The evaporation rate is measured using quartz crystals with a 6 MHz resonance frequency (Actually 5.950 MHz for a new crystal without deposition on it).  As material is deposited on the crystal, its frequency shifts depending on the mass and elasticity of deposited material.  Knowing the density of the material and its elastic properties allows calculation of its thickness.  The elastic properties of the material are represented by the Z-ratio (sometimes referred to as Z-factor).  The density and Z-ratio for common evaporants are summarized in the following density and Z-ratio table.  Additionally, a material independant geometric factor, referred to as the tooling factor, accounts for the different position of the quartz crystals and the actual sample on which deposition occurs.

HPIM1888

Figure 7: inside view of the main chamber. The 2 quartz crystal heads are visible on the left, a mirror in the center of the image shows the source. The closed main shutter is visible at the top of the image.

On the DeeDirectors evaporator, there are 2 crystals inside the chamber with a shutter to chose which crystal is used for any particular monitoring as show on Figure 7.  The crystal choice is controlled by the Thickness Monitor switch on the control box: Xtal 1 is the bottom crystal and Xtal 2 is the top crystal.

The quartz crystals are controlled with the Sycon STM-100 crystal monitor shown in Figure 3.  The crystal being monitored is chosen by the switch on the electronics rack located to the left of the STM-100 (also visible on Figure 3).  The monitor keyboard is divided into two separate groups.  The keys to the left are control keys and the keys to the right are programming keys.

Only the ZERO and LIFE keys are active on the left side of the keyboard as the shutter is actuated from the Thickness Monitor switch on the control box (Figure 4).  The ZERO key resets the thickness and timer to zero: it should be depressed at the same time as the main shutter is opened to accurately represent the thickness of the material deposited.  The LIFE key gives the user a measure of the remaining possible sensor crystal life expressed in percent.  A new crystal should indicate close 99% life and a frequency near 5.950 MHz.  A fully loaded crystal will indicate 0% with a 1 MHz frequency shift.

The STM-100 monitor can store information on 6 different film parameters for up to 9 different films.  Since the evaporator has 8 sources, each source is usually assigned a film number corresponding to its number on the sources carousel.  A sheet indicating which source is which should be found taped on the front of the evaporator.  Despite the preceding sentences, it is recommended that the user verify the film parameters prior to evaporation.  Depressing the PROGRAM key places the instrument in a mode where the parameter variables can be viewed or modified.  Depressing the PROGRAM key when in program mode returns the instrument to display mode.  The ENTER key is used to sequence through the 6 parameter variables (DENS, Z-FACT, END THK, SP THK, SP TMR and TOOL) and to save the value for these parameters when changed using the arrows  of the DATA keys.  The arrows are also used to select the active film.  At this point, only the DENS, Z-FACT and TOOL parameters are used as the STM-100 is only used to monitor the deposition.  The actual thickness is controlled by the user when she/he activates the main shutter (Shutter on the control box).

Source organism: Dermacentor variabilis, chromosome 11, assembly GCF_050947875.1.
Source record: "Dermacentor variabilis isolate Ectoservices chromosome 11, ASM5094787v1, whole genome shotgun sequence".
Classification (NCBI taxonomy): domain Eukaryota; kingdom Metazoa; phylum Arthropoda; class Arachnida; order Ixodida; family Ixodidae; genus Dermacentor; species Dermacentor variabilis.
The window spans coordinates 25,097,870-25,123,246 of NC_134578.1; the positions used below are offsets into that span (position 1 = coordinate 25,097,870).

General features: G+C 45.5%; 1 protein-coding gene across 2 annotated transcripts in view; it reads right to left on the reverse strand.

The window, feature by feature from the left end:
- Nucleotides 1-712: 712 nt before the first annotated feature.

Deposition

The electron beam is controlled using the Telemark controller.  The following is a common recipe for depositing a film (assuming the sample is already loaded).

  1. Make sure that the cooling water is turned on (the switch is under the red button in front of the evaporator).  If the water does not come on, check the water valve at the wall in back of the evaporator.
  2. Chose the material to be deposited.  This is done using the front source selection knob.  ONLY TURN TO DESIRED SOURCE CRUCIBLE AFTER A MINIMUM OF 10 MINUTES OF COOLING TIME.
  3. Turn on the Telemark power supply switch.
  4. Select the proper crystal (NB: the same crystal should be chosen on both the electronics rack AND the control box).
  5. Select the proper film from the STM-100 program menu.
    1. Verify that the parameters correspond to the desired film; modify as needed.
  6. Verify that the crystal has sufficient LIFE to complete the desired deposition.
  7. Turn on the Telemark controllers for beam power and beam sweep (optional)
    1. Select the desired beam sweep pattern
    2. Turn on the high voltage (HV) – It should read about 7 kV (PLEASE DO NOT ADJUST; Contact the ANF manager if it is far from 7).
    3. Wait about 1 minute for the filament to pre-heat
    4. Slowly begin ramping the filament current until the pressure in the main chamber begin to rise (read from ion gauge monitor)
    5. Slowly rise the filament current until the crystal monitor displays the desired deposition rate.  NB: the heating of the source can be observed through the bottom view port by looking at the mirror on the other side of the chamber.
      1. If the crystal monitor indicates no deposition while the source appears very hot probably indicates that the wrong crystal has been chosen.  In such a case, slowly turn down the current, wait 5 minutes for the source to cool, and start again using the other crystal choice.  
      2. If there is still a problem, contact the ANF personnel.
    6. When the desired deposition rate has been reached and stabilized, the deposition may proceed:
      1. ZERO the crystal monitor and, at the same time:
      2. OPEN the main shutter by opening the Shutter switch on the control box
      3. When the desired thickness has been deposited, close the main shutter by closing the Shutter switch on the control box
    7. Slowly ramp down the filament current.
    8. Turn the HV off
    9. Wait 10 minutes for the source to cool: do not change the source crucible until the current source has cooled sufficiently.
    10. If a second deposition needs to be made on the same film (eg gold following titanium), you may now select it using the source selection knob and repeat steps 4 to 8.
    11. Once the source has cooled, you may unload the sample which is done by reversing the loading procedure.

 

Table of density and z-ratio for common materials

Density and z-ratio table